Prior to the Civil War, sugar and cotton were the dominant commodities in the Southern states. So was slave labor. New Orleans then had the largest slave market in the United States. But it was also the only place where slaves were allowed to use drums and to sing in the plantations. Throughout the 18th century, slaves gathered in the Congo Square in the French Quarter, where the Louis Armstrong Park now stands. On Sundays, or their days off, they formed circles and practiced the dance and drumming tradition, which was reminiscent of African culture. Jazz started there, from the widespread use of surplus instruments such as fifes, bugles and snare drums that had been shipped from battlefields to New Orleans via steamboat. History books seldom explain that Armstrong began his career in a house of ill repute in the city’s red-light district. (multiplecities.org)
New Orleans is a large and very old American city that existed long before Napoleon sold Louisiana to the United States in 1803, but what about blues musicians in Mississippi and Texas boondocks in the late 19th century who were so poor they could not afford a guitar or even a harmonica? Necessity might be the mother of invention, but poverty breeds a certain kind of music from instruments made from scraps: the early blues. In the absence of tubas or trombones, early bluesmen turned to using discarded objects like old jugs for those deep bass background sounds. All musicians had to do was blow into their large jugs.
Jug band instruments can easily be made from household objects: some jugs held corn whiskey, some coal oil or turpentine, but no matter its purpose, every home had a jug. The bass was built from a washtub, broom handle, and scrap baling wire or rope, and those who couldn’t afford a kazoo could usually find scraps of wax paper and put that over a comb for an instant horn section. Even the stringed instrument could be built from a pie plate and other kitchen items, though a guitar, banjo, ukulele or fiddle was preferred.
“The jug band’s existence is a statement that anything can be made musical, and anyone can make music. By incorporating all manner of homemade instruments, jug bands were hugely popular in America during the 1920s and early 1930s. With an unparalleled vibrancy this ‘do it yourself’ and often overlooked approach to music was highly influential in the history of the blues,” explains the memphismusichalloffame.com website.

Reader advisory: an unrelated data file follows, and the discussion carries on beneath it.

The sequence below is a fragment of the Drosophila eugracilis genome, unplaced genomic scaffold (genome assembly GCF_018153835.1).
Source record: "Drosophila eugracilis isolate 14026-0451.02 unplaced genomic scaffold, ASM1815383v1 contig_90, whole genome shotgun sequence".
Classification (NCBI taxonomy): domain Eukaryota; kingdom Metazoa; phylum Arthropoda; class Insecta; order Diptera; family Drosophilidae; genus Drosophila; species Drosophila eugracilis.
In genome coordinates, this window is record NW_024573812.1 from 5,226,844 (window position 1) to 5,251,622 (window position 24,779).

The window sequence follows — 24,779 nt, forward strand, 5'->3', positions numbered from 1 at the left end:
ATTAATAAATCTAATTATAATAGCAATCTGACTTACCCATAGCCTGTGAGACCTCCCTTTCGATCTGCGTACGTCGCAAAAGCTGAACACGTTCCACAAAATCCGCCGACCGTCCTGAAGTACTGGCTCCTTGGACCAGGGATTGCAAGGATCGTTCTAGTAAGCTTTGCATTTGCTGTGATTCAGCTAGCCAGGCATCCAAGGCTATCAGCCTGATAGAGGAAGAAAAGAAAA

Jug bands from Louisville, Kentucky were the first to record. The violinist Clifford Hayes’s Old Southern Jug Band recorded as early as 1923. Whistler & His Jug Band, often making use of a nose whistle (or humanatone, is a small flute-like instrument that is inserted in a musician’s nose), first recorded in September 1924 for Gennet Records. Earl McDonald’s Original Louisville Jug Band and the Dixieland Jug Blowers were also among the first to record.
“Louisville bands often used whiskey jugs and were more jazz-oriented, a melding of string band and ragtime influences. Jug bands made street performances, played at parties, and began entertaining on riverboats on the Ohio River around 1900 and first appeared at the Kentucky Derby in 1903,” claims Wikipedia.
Louisville might have been the first, but the city best known for jug bands was Memphis, Tennessee. In fact, the jug band may be the quintessential expression of the Memphis music underground, of giving the power to the people. The Memphis Jug Band, led by Will Shade (1898-1966), was a rotating group of musicians who made more than 60 recordings for Victor Records between 1927 and 1932, and continued to record into the 1950s, well after the jug’s heyday.
The Memphis Jug Band borrowed from the Louisville model but added the kazoo as a prominent lead instrument, similar in sound to a trumpet in a jazz band. Another variation from the Louisville sound was a focus on country blues songs, like those favored by Jim Jackson (1876-1933) and other Memphis-area solo artists. Their body of work has inspired folk, rock and pop bands from the 1960s to the present (for example, see Pink Floyd’s 1968 “Jugband Blues”). One of the Memphis Jug Band’s greatest hits was their 1930 recording of “Going Back to Memphis,” whose lyrics go like this:
“I’m leavin’ here, mama, don’t you wanna go?
I’m leavin’ here, mama, don’t you wanna go?
Because I’m sick and tired of this ice and snow
When I get back to Memphis, you can bet I’ll stay
Say, when I get back to Memphis, honey, you can bet I’ll stay
And I ain’t gonna leave until that judgment day
I love ol’ Memphis, the place where I was born
Sure do love it, boy!
I love ol’ Memphis, the place where I was born
Where my … and drink my bottle of corn.”
The Memphis Jug Band’s visibility declined in the mid-1930s as a result of the overall decline in commercial recordings, a shift in musical taste toward more urbane swing music, and violence occurring in Memphis, states Wikipedia.
Memphis Jug Band plays “Going Back to Memphis”